Colleges need gas cash, lawmakers say |

Colleges need gas cash, lawmakers say

Dennis Webb
Vail, CO Colorado

GLENWOOD SPRINGS ” Two state lawmakers say revenues from natural gas production on the Roan Plateau should to go higher education and to ease the impacts of energy drilling.

State Rep. Al White, R-Winter Park, and state Sen. Josh Penry, R-Fruita, are proposing putting half of the revenues into a permanent trust fund.

White, whose district includes the Roan Plateau northwest of Rifle, said Tuesday that those revenues could result in as much as $100 million in interest per year that could fund higher education needs. At the same time, the needs of energy-producing communities should not be ignored, he said.

“We’ve got deteriorating roads, we’ve got environmental aspects, we’ve got quality-of-life issues that need to be addressed in those areas that are producing those minerals and producing the revenues,” he said.

The state could receive $500 million to $1 billion in bonuses from drilling the Roan, and more than $100 million a year for 20 to 30 years in mineral royalties and state and local energy taxes, according to industry estimates.

White said other states have established permanent funds with mineral revenues.

“The size of those funds is huge right now, and the interest they’re putting off is equally significant,” he said.

He said a state committee is currently studying ways to boost higher education spending in Colorado, including possibly asking residents to approve a tax hike. His and Penry’s plan “would solve a lot of problems without tapping the citizens’ pockets,” he said.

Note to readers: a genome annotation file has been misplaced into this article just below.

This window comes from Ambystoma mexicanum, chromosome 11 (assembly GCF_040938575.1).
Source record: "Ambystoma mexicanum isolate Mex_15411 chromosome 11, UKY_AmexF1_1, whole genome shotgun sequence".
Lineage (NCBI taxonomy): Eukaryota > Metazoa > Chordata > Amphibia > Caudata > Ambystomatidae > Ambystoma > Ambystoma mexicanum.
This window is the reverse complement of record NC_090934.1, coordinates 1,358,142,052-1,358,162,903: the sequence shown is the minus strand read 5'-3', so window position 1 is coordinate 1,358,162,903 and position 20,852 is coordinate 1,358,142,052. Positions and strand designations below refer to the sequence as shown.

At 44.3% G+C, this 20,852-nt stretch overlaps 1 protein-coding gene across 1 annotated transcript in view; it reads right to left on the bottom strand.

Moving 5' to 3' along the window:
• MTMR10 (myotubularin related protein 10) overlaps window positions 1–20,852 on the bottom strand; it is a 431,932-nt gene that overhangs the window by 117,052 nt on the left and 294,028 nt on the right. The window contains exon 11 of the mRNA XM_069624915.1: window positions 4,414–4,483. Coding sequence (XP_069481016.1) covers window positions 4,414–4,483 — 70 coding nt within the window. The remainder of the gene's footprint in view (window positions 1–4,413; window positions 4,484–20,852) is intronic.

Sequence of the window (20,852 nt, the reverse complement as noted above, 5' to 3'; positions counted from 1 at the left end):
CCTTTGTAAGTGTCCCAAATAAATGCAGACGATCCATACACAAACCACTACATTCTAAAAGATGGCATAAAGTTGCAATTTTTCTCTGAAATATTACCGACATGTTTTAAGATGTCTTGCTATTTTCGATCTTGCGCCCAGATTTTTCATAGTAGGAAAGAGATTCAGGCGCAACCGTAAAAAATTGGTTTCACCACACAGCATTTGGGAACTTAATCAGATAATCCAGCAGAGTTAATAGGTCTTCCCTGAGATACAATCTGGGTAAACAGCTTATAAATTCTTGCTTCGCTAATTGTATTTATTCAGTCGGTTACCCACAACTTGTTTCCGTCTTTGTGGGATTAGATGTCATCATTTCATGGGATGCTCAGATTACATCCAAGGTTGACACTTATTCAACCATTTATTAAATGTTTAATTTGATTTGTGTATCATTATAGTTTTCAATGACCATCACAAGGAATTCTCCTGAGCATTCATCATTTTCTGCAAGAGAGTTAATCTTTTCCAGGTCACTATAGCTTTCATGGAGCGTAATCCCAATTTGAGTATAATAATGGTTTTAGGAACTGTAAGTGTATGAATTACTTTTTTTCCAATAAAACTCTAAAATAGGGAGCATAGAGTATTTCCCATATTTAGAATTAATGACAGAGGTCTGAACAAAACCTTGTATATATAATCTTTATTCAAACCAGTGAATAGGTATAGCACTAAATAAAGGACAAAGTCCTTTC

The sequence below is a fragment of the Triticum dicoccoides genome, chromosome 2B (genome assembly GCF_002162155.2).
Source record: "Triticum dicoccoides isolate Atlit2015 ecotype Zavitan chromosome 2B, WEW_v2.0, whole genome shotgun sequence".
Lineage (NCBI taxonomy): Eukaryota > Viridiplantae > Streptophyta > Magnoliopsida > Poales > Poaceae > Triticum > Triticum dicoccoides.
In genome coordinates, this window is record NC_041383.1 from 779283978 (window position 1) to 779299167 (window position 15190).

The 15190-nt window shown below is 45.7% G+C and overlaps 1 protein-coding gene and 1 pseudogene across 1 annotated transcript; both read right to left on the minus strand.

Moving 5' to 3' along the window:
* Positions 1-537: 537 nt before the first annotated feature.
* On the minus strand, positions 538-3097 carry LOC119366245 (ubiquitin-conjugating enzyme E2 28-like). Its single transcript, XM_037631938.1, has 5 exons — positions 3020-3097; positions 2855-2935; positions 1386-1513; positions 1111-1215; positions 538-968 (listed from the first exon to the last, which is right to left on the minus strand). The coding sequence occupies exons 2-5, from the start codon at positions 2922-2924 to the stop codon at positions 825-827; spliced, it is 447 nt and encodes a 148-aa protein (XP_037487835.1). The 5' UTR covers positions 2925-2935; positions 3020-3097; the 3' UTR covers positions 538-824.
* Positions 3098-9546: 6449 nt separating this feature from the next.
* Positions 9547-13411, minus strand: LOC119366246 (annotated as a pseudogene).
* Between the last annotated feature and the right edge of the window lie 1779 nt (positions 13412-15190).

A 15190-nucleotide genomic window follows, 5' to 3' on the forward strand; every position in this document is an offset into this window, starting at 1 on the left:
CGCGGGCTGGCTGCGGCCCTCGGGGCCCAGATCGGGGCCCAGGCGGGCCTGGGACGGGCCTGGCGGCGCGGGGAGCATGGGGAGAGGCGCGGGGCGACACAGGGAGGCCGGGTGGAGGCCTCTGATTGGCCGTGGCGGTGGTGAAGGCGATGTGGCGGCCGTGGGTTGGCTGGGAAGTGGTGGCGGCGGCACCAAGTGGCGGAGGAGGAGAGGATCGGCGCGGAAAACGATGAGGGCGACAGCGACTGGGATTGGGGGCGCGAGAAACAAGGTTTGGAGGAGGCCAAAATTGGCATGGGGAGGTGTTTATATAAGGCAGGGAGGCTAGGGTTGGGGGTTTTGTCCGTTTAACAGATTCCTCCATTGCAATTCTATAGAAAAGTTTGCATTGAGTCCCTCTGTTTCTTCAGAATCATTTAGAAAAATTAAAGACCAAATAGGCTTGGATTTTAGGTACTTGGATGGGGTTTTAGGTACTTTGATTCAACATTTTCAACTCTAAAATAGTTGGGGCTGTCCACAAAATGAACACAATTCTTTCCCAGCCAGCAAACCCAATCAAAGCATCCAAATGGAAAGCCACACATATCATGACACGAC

Bill Grant, president of the Western Colorado Congress citizens group, called the proposal a “smoke screen.”

“I think it’s an effort to distract attention from the central issue, which is the value of preserving the Roan Plateau for its own values, not trading it off for the value of higher education,” he said.

A retired college professor, Grant said higher education spending is important, but it shouldn’t occur at the expense of drilling on the Roan.

Conservation groups and many local communities oppose the federal government’s plans to allow drilling on top of the Roan. Grant said Colorado would be better served by raising its energy severance tax so it is more comparable to that of neighboring states.

After allowing for tax deductions, that tax took in $145 million in 2005 in Colorado. By comparison, that same level of energy production would have brought in $556 million in New Mexico and $858 million in Wyoming, he said.

White said he believes the Roan Plateau plan strikes a good balance between energy production and environmental protection. Some people want all extractive industries closed down, he said.

“I’m trying to be a realist and understand the benefits along with the impacts and deal with both of them,” he said.

Garfield County Commissioner John Martin said the energy industry is costing the county and its communities about $89 million ” for things such as water and sewer improvements required by growth.

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